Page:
“Women and children in Western history could and did find in witchcraft relief from the violence they endured in their own families.”
“As I continued to wander its world, I began to realize Tears of the Kingdom marks a new achievement in art itself.”
“I had read Groff all wrong, subjecting her to a sexist and dismissive logic.”
“The Alien movies model how patriarchal culture distracts people from capitalism’s parasitism by designating women as the real threat.”
In Spain, the Catholic Church tries to erase the era of Muslim rule in the Iberian Peninsula called al-Andalus. Two authors problematize the church's efforts.
“We are obliged to acknowledge what we see and how we organize what we see.”
“Reading occupies a strange position in today’s world, being at once physiologically unnecessary and culturally central.”
Those excluded from the publishing industry can ultimately overwhelm its bigotry—if they all work together.
Have we who study Indigenous languages only succeeded in making things worse? And if this has happened, is there any way out?
“If the olive trees knew the hands that planted them,” wrote Palestinian poet Mahmoud Darwish, “Their oil would become tears.”
“On the roadside, in homes, or at the marketplaces, Haitian women studied women’s history, culture, and politics—all without formal education.”
“The human capacity for oxymoronic optimism will literally take your breath away if you’re among the millions living downwind from the dumps.”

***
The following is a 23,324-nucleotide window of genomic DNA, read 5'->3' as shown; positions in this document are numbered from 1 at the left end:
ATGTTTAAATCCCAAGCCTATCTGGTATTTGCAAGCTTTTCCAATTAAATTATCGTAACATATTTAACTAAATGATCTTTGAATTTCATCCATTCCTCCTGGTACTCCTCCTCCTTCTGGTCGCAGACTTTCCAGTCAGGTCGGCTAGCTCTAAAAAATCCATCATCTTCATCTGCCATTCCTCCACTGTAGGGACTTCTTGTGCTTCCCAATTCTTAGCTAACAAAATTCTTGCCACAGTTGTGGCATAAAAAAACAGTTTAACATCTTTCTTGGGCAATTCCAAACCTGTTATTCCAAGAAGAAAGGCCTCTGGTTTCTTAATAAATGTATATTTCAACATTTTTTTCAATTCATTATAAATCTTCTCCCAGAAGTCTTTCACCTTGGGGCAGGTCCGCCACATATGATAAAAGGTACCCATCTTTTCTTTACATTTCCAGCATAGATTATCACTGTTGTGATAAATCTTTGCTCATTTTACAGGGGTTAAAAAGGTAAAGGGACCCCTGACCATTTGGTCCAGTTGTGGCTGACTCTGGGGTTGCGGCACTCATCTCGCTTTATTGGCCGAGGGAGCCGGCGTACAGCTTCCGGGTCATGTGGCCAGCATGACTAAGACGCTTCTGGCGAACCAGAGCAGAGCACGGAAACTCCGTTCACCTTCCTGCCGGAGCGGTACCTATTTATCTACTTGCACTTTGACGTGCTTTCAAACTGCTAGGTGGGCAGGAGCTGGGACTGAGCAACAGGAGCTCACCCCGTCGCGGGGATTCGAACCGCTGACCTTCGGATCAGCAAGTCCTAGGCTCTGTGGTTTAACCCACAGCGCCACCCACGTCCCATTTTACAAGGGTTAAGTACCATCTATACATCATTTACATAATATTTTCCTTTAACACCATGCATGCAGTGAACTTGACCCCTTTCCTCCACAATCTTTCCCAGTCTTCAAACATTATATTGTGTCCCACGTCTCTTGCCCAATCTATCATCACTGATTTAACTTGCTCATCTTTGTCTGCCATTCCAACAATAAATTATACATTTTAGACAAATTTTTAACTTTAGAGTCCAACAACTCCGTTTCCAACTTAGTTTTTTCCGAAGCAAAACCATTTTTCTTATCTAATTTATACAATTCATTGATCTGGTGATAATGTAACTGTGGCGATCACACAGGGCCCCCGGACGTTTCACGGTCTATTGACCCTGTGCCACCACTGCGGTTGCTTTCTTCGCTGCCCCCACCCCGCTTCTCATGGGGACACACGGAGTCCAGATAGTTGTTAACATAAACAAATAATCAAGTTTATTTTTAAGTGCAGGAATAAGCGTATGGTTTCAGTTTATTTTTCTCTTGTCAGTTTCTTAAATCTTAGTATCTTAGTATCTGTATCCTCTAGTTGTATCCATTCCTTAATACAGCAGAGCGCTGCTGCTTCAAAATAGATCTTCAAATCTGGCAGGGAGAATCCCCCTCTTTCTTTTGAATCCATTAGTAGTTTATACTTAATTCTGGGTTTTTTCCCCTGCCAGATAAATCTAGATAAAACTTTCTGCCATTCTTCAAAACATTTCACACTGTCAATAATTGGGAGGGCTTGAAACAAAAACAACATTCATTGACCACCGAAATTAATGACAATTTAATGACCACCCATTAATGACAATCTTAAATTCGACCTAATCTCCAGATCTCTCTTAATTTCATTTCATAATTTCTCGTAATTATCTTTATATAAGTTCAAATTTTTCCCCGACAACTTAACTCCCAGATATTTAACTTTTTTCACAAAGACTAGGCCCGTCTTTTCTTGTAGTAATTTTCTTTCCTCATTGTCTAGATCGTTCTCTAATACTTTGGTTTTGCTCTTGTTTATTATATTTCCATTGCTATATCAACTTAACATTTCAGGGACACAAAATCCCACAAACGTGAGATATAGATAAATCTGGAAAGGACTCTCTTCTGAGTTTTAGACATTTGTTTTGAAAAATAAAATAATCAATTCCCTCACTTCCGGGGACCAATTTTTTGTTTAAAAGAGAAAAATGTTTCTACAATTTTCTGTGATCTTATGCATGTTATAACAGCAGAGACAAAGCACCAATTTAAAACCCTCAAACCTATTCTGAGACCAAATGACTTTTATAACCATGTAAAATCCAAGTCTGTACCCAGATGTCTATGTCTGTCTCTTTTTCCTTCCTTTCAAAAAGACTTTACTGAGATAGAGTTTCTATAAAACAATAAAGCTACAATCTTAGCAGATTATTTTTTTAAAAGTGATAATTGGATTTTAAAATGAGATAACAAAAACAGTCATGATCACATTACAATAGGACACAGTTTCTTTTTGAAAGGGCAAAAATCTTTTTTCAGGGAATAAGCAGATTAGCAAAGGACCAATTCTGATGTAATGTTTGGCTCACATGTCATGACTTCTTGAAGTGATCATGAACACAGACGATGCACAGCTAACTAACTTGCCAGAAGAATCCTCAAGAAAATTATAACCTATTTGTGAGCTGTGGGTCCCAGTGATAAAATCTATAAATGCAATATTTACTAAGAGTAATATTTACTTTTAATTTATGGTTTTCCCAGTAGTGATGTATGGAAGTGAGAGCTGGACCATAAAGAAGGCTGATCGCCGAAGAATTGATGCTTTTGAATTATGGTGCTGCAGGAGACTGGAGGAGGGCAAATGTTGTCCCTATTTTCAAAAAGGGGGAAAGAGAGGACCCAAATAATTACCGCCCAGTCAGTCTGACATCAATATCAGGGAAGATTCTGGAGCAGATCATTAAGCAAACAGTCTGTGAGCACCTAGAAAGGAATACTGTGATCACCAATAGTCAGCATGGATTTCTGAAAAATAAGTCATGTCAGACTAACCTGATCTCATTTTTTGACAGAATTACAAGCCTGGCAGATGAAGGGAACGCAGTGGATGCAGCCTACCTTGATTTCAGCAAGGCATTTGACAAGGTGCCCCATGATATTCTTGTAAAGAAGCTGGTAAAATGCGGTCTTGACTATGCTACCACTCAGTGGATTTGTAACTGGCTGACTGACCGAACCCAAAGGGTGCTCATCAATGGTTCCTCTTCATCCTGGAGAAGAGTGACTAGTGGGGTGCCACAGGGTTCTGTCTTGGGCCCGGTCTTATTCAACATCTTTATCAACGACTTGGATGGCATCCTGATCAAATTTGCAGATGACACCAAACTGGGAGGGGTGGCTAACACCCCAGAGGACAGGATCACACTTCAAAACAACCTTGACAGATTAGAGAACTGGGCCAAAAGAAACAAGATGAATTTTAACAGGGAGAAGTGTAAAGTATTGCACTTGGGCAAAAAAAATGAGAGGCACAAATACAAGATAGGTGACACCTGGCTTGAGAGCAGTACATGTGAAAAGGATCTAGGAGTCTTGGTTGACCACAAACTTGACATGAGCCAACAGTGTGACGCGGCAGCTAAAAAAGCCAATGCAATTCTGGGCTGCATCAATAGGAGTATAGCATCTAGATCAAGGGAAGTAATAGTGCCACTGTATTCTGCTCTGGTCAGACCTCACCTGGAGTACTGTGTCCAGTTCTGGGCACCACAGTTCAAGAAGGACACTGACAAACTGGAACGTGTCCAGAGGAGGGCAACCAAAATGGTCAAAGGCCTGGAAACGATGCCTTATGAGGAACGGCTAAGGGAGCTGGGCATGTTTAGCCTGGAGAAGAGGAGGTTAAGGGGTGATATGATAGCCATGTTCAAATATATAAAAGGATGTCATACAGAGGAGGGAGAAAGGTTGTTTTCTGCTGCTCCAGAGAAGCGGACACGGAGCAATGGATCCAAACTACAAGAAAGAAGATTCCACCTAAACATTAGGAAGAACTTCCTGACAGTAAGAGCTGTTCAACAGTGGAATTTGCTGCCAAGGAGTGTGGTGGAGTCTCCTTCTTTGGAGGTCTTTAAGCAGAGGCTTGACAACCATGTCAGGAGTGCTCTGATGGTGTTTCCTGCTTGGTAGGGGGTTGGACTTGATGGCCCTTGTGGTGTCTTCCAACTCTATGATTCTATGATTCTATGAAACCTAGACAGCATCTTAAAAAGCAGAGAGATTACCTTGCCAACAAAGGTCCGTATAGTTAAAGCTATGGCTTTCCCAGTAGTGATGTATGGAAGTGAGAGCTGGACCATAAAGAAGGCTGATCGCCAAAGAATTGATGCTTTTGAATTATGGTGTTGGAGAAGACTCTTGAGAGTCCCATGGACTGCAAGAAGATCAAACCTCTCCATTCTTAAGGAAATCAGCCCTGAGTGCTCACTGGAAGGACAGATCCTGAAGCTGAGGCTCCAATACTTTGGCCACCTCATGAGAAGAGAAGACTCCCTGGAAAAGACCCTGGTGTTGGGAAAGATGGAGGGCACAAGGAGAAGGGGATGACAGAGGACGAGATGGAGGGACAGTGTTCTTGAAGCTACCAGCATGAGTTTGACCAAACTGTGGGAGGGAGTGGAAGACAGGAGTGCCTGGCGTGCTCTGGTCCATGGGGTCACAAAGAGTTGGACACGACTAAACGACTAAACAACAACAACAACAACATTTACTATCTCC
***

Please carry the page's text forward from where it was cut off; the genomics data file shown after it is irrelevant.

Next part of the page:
For its scale and internal complexity alone, the literary genre of “romance” warrants more study than it has received.
The most tweeted about show of the decade, “Euphoria” provoked viewers to gossip about its teenage characters. What did they say?
The videos of TikToks can easily reach billions. But because the app won’t share what’s popular, we don’t know just what the world is watching.
“We can ask why Squid Game was so popular. But really we should be asking how any show becomes a global success at all.”
We may never know what goes on in the rooms where literary prizes are decided, but thanks to data, we know exactly who was there.
Recent calls to bring back asylums suggest that confinement can be benevolent, even rehabilitative—but, in reality, “a prison is a prison is a prison.”
Tech titans gained power and wealth from the accumulation of data, but that doesn’t mean they are equipped to be long-term stewards of personal and collective memories.
Throughout his life, poet Muin Bseiso narrated the history of Palestinian struggle and criticized Western portrayals of Gaza. Today, Bseiso’s son dodges Israeli bombs to preserve his archives.